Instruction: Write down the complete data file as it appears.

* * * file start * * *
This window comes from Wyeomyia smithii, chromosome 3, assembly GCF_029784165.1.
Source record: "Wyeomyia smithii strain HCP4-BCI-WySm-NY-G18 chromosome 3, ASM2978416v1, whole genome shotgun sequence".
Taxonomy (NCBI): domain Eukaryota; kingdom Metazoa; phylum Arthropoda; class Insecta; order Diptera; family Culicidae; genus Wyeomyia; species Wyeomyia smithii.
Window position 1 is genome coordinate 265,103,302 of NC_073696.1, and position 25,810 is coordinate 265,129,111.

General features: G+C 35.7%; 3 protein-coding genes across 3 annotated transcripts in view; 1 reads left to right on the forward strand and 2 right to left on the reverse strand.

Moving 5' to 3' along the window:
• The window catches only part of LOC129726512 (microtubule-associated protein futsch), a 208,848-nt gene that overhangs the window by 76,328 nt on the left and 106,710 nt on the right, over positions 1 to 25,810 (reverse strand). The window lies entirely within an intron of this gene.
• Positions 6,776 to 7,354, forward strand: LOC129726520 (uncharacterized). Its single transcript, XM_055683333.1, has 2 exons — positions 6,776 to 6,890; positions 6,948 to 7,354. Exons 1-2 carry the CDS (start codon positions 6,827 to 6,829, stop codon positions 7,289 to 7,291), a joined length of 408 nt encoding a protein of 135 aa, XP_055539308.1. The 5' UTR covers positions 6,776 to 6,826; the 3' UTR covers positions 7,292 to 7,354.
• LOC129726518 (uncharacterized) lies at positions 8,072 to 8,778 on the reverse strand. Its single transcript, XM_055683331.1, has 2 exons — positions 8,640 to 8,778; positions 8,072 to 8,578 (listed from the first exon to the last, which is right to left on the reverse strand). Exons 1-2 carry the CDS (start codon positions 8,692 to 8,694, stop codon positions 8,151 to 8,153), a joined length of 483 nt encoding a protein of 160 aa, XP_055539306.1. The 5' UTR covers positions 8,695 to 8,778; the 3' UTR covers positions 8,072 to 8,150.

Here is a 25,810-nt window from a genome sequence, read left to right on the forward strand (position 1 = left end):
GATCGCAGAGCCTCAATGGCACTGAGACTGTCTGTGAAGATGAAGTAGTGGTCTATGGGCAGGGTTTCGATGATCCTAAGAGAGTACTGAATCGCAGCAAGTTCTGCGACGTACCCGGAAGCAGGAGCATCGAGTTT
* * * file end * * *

This window comes from Wyeomyia smithii, chromosome 3, assembly GCF_029784165.1.
Source record: "Wyeomyia smithii strain HCP4-BCI-WySm-NY-G18 chromosome 3, ASM2978416v1, whole genome shotgun sequence".
Taxonomy (NCBI): domain Eukaryota; kingdom Metazoa; phylum Arthropoda; class Insecta; order Diptera; family Culicidae; genus Wyeomyia; species Wyeomyia smithii.
Window position 1 is genome coordinate 265,103,302 of NC_073696.1, and position 25,810 is coordinate 265,129,111.

General features: G+C 35.7%; 3 protein-coding genes across 3 annotated transcripts in view; 1 reads left to right on the forward strand and 2 right to left on the reverse strand.

Moving 5' to 3' along the window:
• The window catches only part of LOC129726512 (microtubule-associated protein futsch), a 208,848-nt gene that overhangs the window by 76,328 nt on the left and 106,710 nt on the right, over positions 1 to 25,810 (reverse strand). The window lies entirely within an intron of this gene.
• Positions 6,776 to 7,354, forward strand: LOC129726520 (uncharacterized). Its single transcript, XM_055683333.1, has 2 exons — positions 6,776 to 6,890; positions 6,948 to 7,354. Exons 1-2 carry the CDS (start codon positions 6,827 to 6,829, stop codon positions 7,289 to 7,291), a joined length of 408 nt encoding a protein of 135 aa, XP_055539308.1. The 5' UTR covers positions 6,776 to 6,826; the 3' UTR covers positions 7,292 to 7,354.
• LOC129726518 (uncharacterized) lies at positions 8,072 to 8,778 on the reverse strand. Its single transcript, XM_055683331.1, has 2 exons — positions 8,640 to 8,778; positions 8,072 to 8,578 (listed from the first exon to the last, which is right to left on the reverse strand). Exons 1-2 carry the CDS (start codon positions 8,692 to 8,694, stop codon positions 8,151 to 8,153), a joined length of 483 nt encoding a protein of 160 aa, XP_055539306.1. The 5' UTR covers positions 8,695 to 8,778; the 3' UTR covers positions 8,072 to 8,150.

Here is a 25,810-nt window from a genome sequence, read left to right on the forward strand (position 1 = left end):
GATCGCAGAGCCTCAATGGCACTGAGACTGTCTGTGAAGATGAAGTAGTGGTCTATGGGCAGGGTTTCGATGATCCTAAGAGAGTACTGAATCGCAGCAAGTTCTGCGACGTACCCGGAAGCAGGAGCATCGAGTTT